Cheyanne speaks at Talking Transition with news anchor Soledad O’Brien.
With the election only two weeks behind us, MRNY members are hard at work setting the agenda for our next mayor, City Council and citywide elected officials. We kicked off “Talking Transition” with a low-wage worker forum; our attorneys are staffing a Single Stop clinic around the clock at the Transition tent; and yesterday, our youth joined the Transitions conversation to bring education and police reform issues into the spotlight for the new elected officials.
Today, 17-year-old youth leader Cheyanne Smith, was profiled in the New York Times for her leadership to make NYC schools more respectful, safe, and dignified places for learning. Read more in “The Mayor of Teenagers.”
For the past three years, Cheyanne and other youth at MRNY have been working with groups across the city to implement a “restorative justice” disciplinary model in their schools that uses mediation and guidance approaches to discipline in order to keep students in school, rather than use punitive measures that push students into the criminal justice system.
They are working to make these reforms a central priority for the next mayor to ensure that students are part of the decision-making around safety and discipline and thateducators — not police officers who are poorly trained to deal with young people — have control over discipline in their schools.
Cheyanne was selected out of 200 nominees as someone who is an anchor for her community and, as the Times put it, “a mover and a shaker for youths’ rights.“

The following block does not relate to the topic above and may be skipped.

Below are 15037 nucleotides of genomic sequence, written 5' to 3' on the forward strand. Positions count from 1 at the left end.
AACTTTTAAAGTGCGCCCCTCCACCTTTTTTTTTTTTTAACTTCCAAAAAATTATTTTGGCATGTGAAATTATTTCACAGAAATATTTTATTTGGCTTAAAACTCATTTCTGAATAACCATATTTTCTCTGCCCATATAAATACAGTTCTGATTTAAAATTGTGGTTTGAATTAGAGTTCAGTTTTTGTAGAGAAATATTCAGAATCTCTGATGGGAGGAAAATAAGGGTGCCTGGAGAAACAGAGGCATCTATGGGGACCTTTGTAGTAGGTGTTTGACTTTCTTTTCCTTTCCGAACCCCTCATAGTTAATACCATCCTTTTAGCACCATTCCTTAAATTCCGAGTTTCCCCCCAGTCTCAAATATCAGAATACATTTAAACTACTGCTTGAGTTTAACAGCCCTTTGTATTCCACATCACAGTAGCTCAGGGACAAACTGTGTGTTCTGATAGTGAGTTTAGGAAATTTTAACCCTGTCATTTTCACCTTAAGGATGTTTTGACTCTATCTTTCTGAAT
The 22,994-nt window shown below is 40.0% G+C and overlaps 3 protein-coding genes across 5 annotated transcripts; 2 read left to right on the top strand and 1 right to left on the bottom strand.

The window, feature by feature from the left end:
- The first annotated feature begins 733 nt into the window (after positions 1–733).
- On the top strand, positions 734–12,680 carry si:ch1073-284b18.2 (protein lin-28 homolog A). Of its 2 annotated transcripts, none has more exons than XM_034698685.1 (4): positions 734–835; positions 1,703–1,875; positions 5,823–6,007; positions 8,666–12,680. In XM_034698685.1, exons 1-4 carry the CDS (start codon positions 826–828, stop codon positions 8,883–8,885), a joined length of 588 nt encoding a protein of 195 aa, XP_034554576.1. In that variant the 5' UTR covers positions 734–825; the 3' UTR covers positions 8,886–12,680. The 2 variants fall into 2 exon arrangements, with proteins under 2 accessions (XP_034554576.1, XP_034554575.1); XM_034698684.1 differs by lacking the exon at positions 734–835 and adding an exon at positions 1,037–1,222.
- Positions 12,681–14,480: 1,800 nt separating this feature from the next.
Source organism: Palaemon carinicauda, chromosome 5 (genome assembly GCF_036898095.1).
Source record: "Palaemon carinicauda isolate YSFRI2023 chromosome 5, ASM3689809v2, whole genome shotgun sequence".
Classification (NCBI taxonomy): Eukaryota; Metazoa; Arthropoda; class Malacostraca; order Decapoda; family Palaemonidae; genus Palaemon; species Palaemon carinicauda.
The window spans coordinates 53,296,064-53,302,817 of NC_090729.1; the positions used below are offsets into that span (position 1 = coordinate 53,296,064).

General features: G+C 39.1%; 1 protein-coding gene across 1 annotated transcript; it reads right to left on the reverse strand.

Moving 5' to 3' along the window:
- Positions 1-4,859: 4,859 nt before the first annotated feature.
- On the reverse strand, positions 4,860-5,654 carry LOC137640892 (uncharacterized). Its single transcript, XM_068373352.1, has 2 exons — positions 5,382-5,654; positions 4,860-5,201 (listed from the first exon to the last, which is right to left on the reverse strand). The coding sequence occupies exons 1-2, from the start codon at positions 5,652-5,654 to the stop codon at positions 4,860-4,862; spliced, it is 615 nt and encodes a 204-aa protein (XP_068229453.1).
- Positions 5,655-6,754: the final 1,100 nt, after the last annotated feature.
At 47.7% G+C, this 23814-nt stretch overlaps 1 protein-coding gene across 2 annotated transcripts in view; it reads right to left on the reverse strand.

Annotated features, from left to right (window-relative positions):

Speaking on a panel at Talking Transition in Manhattan yesterday, with television anchor Soledad O’Brien, Cheyanne said, “Students lack a quality education in NYC because they don’t have access to resources, support, college readiness courses, and a voice in decisions that affect them. On top of that, students of color from low-income communities are criminalized and pushed out of their schools. This is not a recipe for success. Our schools need to build a sense of community, with students, teachers and administrators working to create a positive school environment together.”
When the 5,200 police personnel stationed inside NYC schools amount to our country’s 5th largest police force and far exceed the number of guidance counselors available to students; when minor infractions like writing on a desk can put a student in handcuffs; and when more students are being suspended and arrested annually than are graduating ready for college, then something has to change.
 Don’t forget to stop by Talking Transition tent on Canal Street, where you can make your voice heard in the conversation and also access legal services from our partner table with Single Stop USA.
 NYCLU: “A Look at School Safety.“